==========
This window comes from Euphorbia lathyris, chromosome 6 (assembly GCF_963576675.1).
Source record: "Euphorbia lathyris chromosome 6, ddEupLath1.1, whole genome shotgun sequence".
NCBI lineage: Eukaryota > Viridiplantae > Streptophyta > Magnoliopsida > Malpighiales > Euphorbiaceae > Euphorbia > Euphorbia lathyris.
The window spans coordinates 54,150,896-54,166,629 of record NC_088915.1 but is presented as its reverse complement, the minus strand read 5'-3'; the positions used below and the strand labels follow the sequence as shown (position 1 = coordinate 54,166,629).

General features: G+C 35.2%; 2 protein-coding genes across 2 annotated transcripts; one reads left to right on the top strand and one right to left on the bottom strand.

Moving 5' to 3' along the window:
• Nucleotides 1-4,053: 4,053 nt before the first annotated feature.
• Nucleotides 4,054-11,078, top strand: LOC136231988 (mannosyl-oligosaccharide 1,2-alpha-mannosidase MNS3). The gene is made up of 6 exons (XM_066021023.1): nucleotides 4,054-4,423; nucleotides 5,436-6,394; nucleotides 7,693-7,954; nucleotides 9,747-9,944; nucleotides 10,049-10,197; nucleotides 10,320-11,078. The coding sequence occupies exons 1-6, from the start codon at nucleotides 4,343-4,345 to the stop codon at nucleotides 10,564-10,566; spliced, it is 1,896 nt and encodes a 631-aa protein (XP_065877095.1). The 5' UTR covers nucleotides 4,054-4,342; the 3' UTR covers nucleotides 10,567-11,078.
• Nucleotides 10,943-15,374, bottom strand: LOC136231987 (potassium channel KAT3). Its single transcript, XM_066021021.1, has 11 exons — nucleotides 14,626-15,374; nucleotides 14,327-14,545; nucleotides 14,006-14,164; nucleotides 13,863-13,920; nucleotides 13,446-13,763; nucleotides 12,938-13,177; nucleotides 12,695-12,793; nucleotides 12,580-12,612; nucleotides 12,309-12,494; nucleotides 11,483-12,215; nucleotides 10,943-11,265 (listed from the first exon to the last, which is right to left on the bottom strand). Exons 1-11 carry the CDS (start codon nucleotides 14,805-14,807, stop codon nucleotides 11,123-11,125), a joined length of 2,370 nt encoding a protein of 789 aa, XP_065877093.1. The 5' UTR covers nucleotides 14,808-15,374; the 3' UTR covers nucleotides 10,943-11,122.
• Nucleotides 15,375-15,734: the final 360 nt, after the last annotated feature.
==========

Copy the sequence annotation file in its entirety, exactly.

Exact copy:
This window comes from Euphorbia lathyris, chromosome 6 (assembly GCF_963576675.1).
Source record: "Euphorbia lathyris chromosome 6, ddEupLath1.1, whole genome shotgun sequence".
NCBI lineage: Eukaryota > Viridiplantae > Streptophyta > Magnoliopsida > Malpighiales > Euphorbiaceae > Euphorbia > Euphorbia lathyris.
The window spans coordinates 54,150,896-54,166,629 of record NC_088915.1 but is presented as its reverse complement, the minus strand read 5'-3'; the positions used below and the strand labels follow the sequence as shown (position 1 = coordinate 54,166,629).

General features: G+C 35.2%; 2 protein-coding genes across 2 annotated transcripts; one reads left to right on the top strand and one right to left on the bottom strand.

Moving 5' to 3' along the window:
• Nucleotides 1-4,053: 4,053 nt before the first annotated feature.
• Nucleotides 4,054-11,078, top strand: LOC136231988 (mannosyl-oligosaccharide 1,2-alpha-mannosidase MNS3). The gene is made up of 6 exons (XM_066021023.1): nucleotides 4,054-4,423; nucleotides 5,436-6,394; nucleotides 7,693-7,954; nucleotides 9,747-9,944; nucleotides 10,049-10,197; nucleotides 10,320-11,078. The coding sequence occupies exons 1-6, from the start codon at nucleotides 4,343-4,345 to the stop codon at nucleotides 10,564-10,566; spliced, it is 1,896 nt and encodes a 631-aa protein (XP_065877095.1). The 5' UTR covers nucleotides 4,054-4,342; the 3' UTR covers nucleotides 10,567-11,078.
• Nucleotides 10,943-15,374, bottom strand: LOC136231987 (potassium channel KAT3). Its single transcript, XM_066021021.1, has 11 exons — nucleotides 14,626-15,374; nucleotides 14,327-14,545; nucleotides 14,006-14,164; nucleotides 13,863-13,920; nucleotides 13,446-13,763; nucleotides 12,938-13,177; nucleotides 12,695-12,793; nucleotides 12,580-12,612; nucleotides 12,309-12,494; nucleotides 11,483-12,215; nucleotides 10,943-11,265 (listed from the first exon to the last, which is right to left on the bottom strand). Exons 1-11 carry the CDS (start codon nucleotides 14,805-14,807, stop codon nucleotides 11,123-11,125), a joined length of 2,370 nt encoding a protein of 789 aa, XP_065877093.1. The 5' UTR covers nucleotides 14,808-15,374; the 3' UTR covers nucleotides 10,943-11,122.
• Nucleotides 15,375-15,734: the final 360 nt, after the last annotated feature.